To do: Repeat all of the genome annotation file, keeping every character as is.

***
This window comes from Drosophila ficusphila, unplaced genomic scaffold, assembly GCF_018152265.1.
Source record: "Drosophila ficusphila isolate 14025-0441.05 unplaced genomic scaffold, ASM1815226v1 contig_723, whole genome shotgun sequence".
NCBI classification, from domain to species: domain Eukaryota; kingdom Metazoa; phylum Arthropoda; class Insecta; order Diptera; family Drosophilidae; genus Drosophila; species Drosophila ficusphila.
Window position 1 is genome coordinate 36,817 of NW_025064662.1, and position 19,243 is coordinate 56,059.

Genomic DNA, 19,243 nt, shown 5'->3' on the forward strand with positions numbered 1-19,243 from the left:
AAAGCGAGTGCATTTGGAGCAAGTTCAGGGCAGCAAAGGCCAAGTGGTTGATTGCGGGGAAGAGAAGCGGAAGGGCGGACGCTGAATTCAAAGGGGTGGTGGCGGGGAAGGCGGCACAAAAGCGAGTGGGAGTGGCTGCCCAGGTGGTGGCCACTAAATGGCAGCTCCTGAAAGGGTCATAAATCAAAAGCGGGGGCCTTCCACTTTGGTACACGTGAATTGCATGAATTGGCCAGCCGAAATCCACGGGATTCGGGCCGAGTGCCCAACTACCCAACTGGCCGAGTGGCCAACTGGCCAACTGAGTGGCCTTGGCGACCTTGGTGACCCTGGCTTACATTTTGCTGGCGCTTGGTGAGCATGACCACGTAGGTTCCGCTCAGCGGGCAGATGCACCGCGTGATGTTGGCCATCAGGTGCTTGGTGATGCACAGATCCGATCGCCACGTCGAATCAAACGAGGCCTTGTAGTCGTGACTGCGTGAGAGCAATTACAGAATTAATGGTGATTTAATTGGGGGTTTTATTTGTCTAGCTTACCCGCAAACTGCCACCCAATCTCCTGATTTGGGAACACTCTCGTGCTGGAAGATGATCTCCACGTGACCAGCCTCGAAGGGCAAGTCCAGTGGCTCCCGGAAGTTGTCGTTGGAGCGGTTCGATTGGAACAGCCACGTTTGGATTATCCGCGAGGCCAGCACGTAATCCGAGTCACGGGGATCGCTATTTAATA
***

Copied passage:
This window comes from Drosophila ficusphila, unplaced genomic scaffold, assembly GCF_018152265.1.
Source record: "Drosophila ficusphila isolate 14025-0441.05 unplaced genomic scaffold, ASM1815226v1 contig_723, whole genome shotgun sequence".
NCBI classification, from domain to species: domain Eukaryota; kingdom Metazoa; phylum Arthropoda; class Insecta; order Diptera; family Drosophilidae; genus Drosophila; species Drosophila ficusphila.
Window position 1 is genome coordinate 36,817 of NW_025064662.1, and position 19,243 is coordinate 56,059.

Genomic DNA, 19,243 nt, shown 5'->3' on the forward strand with positions numbered 1-19,243 from the left:
AAAGCGAGTGCATTTGGAGCAAGTTCAGGGCAGCAAAGGCCAAGTGGTTGATTGCGGGGAAGAGAAGCGGAAGGGCGGACGCTGAATTCAAAGGGGTGGTGGCGGGGAAGGCGGCACAAAAGCGAGTGGGAGTGGCTGCCCAGGTGGTGGCCACTAAATGGCAGCTCCTGAAAGGGTCATAAATCAAAAGCGGGGGCCTTCCACTTTGGTACACGTGAATTGCATGAATTGGCCAGCCGAAATCCACGGGATTCGGGCCGAGTGCCCAACTACCCAACTGGCCGAGTGGCCAACTGGCCAACTGAGTGGCCTTGGCGACCTTGGTGACCCTGGCTTACATTTTGCTGGCGCTTGGTGAGCATGACCACGTAGGTTCCGCTCAGCGGGCAGATGCACCGCGTGATGTTGGCCATCAGGTGCTTGGTGATGCACAGATCCGATCGCCACGTCGAATCAAACGAGGCCTTGTAGTCGTGACTGCGTGAGAGCAATTACAGAATTAATGGTGATTTAATTGGGGGTTTTATTTGTCTAGCTTACCCGCAAACTGCCACCCAATCTCCTGATTTGGGAACACTCTCGTGCTGGAAGATGATCTCCACGTGACCAGCCTCGAAGGGCAAGTCCAGTGGCTCCCGGAAGTTGTCGTTGGAGCGGTTCGATTGGAACAGCCACGTTTGGATTATCCGCGAGGCCAGCACGTAATCCGAGTCACGGGGATCGCTATTTAATA